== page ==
Arts

The Edge
6:02 am
Wed February 5, 2014

An Olympic Preview, From The Canon Of Russian Literature

The Krasnaya Polyana mountain range, viewed from the Olympic host city of Sochi, shows off the stunning landscape of southern Russia.
Richard Heathcote Getty Images

Originally published on Wed February 5, 2014 10:45 am

It is fitting that the Winter Olympics, one of the world's fiercest competitions, is taking place amid the breathtaking beauty of the Caucasus.

For centuries, Russia's greatest writers have been inspired by this volatile region full of not only immense natural beauty but also human misery. No matter how or why these writers came to the area, they found a land full of possibility and pain, rich in beauty, yet rife with violence: in short, a concentrated microcosm of the contradictions of life itself.

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Movies
2:29 am
Wed February 5, 2014

An Oscar Nominee, But Unwelcome At Home In Cairo

Khalid Abdalla, an activist and actor (The Kite Runner, Green Zone and United 93), and Ahmed Hassan protest in Jehane Noujaim's Oscar-nominated documentary, The Square.
Netflix

Originally published on Tue February 25, 2014 4:47 pm

On a cool Cairo evening, the cast and crew of The Square put on an informal screening of the film for their friends. Many of them are in the documentary, which chronicles three years of political unrest and revolution centered on this city's now-iconic Tahrir Square; all of them experienced some part of the events that unfolded there.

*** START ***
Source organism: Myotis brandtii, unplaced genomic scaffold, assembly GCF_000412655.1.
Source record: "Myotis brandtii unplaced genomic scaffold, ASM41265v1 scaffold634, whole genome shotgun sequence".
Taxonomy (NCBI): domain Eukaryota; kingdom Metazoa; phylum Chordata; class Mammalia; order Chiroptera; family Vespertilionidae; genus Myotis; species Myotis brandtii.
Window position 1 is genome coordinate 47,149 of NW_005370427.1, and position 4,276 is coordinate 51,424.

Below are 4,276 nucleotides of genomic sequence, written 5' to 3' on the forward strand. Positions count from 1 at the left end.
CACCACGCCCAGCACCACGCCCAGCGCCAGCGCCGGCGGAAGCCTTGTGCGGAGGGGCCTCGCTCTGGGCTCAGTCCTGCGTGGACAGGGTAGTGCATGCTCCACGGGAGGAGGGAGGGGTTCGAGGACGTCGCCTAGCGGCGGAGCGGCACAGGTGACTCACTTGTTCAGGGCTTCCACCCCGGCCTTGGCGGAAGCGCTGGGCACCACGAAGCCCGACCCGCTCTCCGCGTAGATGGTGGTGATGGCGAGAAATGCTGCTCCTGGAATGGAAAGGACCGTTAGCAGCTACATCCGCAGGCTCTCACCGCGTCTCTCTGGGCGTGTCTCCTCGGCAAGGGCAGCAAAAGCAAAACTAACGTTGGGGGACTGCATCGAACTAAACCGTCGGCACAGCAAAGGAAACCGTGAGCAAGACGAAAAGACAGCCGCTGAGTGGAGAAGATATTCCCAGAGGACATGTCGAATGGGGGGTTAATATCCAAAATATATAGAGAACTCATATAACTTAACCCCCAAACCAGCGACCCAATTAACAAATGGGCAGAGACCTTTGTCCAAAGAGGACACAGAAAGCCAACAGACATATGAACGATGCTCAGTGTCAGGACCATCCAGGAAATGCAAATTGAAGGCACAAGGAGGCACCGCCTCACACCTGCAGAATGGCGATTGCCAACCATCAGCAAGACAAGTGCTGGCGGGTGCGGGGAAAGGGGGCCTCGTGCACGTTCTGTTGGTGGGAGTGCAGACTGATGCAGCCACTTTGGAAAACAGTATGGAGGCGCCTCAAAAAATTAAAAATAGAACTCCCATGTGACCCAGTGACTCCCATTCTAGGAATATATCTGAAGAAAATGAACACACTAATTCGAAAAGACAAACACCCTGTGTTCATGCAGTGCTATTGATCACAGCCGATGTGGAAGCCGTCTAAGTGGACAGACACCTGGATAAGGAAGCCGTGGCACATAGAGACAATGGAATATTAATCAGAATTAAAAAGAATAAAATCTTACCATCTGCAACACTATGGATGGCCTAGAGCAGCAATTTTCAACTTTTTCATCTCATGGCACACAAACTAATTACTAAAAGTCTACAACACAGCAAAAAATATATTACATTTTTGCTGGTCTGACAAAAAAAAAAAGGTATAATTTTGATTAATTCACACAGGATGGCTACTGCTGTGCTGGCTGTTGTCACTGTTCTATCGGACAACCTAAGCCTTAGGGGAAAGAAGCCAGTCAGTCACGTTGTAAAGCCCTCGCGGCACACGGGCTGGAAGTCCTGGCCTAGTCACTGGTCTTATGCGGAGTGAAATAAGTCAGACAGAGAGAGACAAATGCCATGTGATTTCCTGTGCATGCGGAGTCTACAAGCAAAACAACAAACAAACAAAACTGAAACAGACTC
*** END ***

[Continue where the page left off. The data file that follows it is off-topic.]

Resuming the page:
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Book Reviews
5:12 pm
Tue February 4, 2014

A Widow's Quiet Life Leaves Room For Sex, Guns And Literature

iStockphoto

Originally published on Tue February 4, 2014 7:00 pm

As of last week, what I knew about Beirut could fit in a sandwich bag. What I knew about being a blue-haired, 72-year-old woman, never mind a widow and a shut-in, was a whole lot less. Now, one week later, I'm much more informed, and I'm happy to encourage you to become so, too.

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The Salt
3:41 pm
Tue February 4, 2014

Sweet Tooth Gone Bad: Why 22 Teaspoons Of Sugar Per Day Is Risky

Even seemingly healthful foods can contain unexpected spoonfuls of sugar.
Meg Vogel/NPR

Originally published on Tue February 4, 2014 7:00 pm

We've written lots lately about the potentially addictive qualities of sugar and the public policy efforts to limit consumption.

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Monkey See
12:32 pm
Tue February 4, 2014

Does It Help To Get Angry At Someone With Addiction?

Candles, flowers and portraits lie in the rain outside Philip Seymour Hoffman's apartment in New York City.
Andrew Burton Getty Images

Originally published on Mon June 16, 2014 6:33 am

Whom, exactly, does anger help when dealing with addiction? In the Washington Post's Style Blog, Philip Kennicott writes:

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Television
11:48 am
Tue February 4, 2014